A recent survey by BestVendor of more than 550 US start-ups found that 57 per cent were using Google Apps for email, 71 per cent were using QuickBooks for accounting, 59 per cent were using Salesforce as customer relationship management and 39 per cent were using Dropbox for storage. All exist ‘in the cloud’ – so what is the appeal of cloud computing?
A major attraction is cost, of course. Some applications are free, and those that aren’t allow businesses to pay monthly. These applications also require no space on your computer, while businesses don’t have the hassle of upgrades or the worry of losing data if their computer should get lost or broken. Let’s face it – many start-up owners don’t want to think about their IT. They just need it to be there – and work – so they can focus on running and growing their business.
Start-ups aren’t alone; established businesses are also making the move toward the clouds, but more slowly and with slightly more anticipation. A recent survey of 511 IT professionals by InformationWeek revealed that 27 per cent said they won’t be moving to cloud computing, while only a third were actually using it.
Why are larger businesses taking their time? Aside from questions about security, they already have their software needs taken care of in-house and although they see a future ‘in the clouds’, the initial transfer is likely to be a huge task.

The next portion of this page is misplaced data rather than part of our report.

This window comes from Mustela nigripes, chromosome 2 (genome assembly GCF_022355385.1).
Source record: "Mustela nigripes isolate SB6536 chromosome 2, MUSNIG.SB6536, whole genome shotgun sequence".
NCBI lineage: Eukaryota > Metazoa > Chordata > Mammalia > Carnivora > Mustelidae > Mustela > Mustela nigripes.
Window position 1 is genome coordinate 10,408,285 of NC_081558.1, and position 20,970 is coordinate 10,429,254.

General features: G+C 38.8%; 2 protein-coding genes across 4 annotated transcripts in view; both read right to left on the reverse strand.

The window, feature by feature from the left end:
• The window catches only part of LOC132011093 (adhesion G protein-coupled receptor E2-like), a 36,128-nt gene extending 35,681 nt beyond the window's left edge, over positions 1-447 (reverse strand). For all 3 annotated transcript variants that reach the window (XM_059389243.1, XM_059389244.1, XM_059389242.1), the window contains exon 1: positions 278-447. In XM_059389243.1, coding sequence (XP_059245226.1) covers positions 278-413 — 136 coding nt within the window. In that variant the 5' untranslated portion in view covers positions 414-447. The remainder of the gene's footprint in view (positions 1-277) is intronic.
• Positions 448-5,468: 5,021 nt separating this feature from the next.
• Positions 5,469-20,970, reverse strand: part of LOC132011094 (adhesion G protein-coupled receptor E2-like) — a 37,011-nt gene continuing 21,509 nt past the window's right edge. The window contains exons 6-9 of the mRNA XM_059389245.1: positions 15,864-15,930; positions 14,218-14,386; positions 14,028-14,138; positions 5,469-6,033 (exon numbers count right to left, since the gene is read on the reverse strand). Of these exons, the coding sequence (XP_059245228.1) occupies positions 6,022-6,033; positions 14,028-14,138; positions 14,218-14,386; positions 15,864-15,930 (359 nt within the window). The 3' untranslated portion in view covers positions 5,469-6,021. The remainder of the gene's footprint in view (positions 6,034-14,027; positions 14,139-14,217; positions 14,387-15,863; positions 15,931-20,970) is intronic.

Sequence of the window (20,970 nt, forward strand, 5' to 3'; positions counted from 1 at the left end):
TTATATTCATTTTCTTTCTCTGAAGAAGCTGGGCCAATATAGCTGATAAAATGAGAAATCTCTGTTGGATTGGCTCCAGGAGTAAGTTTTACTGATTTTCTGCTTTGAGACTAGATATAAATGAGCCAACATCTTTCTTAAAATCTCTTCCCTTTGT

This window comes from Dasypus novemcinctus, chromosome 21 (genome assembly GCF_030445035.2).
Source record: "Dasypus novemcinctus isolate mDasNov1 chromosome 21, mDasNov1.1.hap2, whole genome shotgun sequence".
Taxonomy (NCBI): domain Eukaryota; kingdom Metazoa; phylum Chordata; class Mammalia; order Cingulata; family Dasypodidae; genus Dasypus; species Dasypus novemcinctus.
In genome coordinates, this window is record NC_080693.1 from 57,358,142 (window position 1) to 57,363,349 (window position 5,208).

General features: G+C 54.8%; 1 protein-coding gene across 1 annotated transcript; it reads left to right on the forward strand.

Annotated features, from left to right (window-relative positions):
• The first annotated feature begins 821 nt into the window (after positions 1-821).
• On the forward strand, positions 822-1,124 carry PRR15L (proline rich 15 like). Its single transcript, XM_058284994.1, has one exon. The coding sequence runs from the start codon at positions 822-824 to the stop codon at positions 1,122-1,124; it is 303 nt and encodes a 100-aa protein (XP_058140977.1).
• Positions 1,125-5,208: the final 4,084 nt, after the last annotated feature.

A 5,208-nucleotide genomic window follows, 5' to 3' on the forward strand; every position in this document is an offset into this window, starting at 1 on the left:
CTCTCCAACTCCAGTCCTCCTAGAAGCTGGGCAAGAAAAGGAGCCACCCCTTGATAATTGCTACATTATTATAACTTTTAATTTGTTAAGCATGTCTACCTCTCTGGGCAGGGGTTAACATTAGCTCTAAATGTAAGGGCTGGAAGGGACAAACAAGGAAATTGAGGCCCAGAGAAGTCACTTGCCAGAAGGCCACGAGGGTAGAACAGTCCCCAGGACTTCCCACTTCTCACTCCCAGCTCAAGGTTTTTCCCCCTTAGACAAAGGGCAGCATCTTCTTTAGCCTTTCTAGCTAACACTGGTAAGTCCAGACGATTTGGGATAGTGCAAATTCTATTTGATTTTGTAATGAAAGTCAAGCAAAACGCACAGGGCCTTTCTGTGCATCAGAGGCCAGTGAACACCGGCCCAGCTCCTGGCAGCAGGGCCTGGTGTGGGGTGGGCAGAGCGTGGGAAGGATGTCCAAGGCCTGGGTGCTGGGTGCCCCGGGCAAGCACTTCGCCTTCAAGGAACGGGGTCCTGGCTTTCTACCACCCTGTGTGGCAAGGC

Start-ups are in the best position. They can start as they mean to go on; they often have little or nothing to transfer, which means they can start quickly and cheaply. Plus, as they grow, they can continue to add additional software and users.
These are the five main reasons why start-ups are reaching for the clouds.
When a start-up reached a certain size, traditionally they would have considered investing in their own office-based server, which could cost between £500 and £2,500. If they use the cloud, the server is managed by a supplier, which eliminates that large initial outlay.
Another cost benefit for start-ups is there are no surprises. New software can be added when you need it, new users added instantly. And although the monthly payment will rise to reflect the additions, there are no lump sums; it works just like your mobile phone bill and so forecasting can be done easily and accurately.
Cloud computing allows expansion in line with your business growth. Many start-ups grow quite quickly, but can shrink with equal speed. With the cloud, software and users can be removed as quickly and easily as they can be added and so the bill is reduced accordingly. As soon as you grow, you don’t need to invest in further servers or software, you simply let your provider know and they’ll expand your cloud again.
In the early stages, many business-owners work from home. Collaborating with partners, associates, even employees, can be done very easily with the cloud. There is no need to work at the same location. Documents can be shared, computers remotely backed-up, and your software can be accessed anywhere.
Not all of course, but many start-ups advocate sustainability. Clouds have been proven to be green and so this provides another incentive for start-ups to consider the cloud.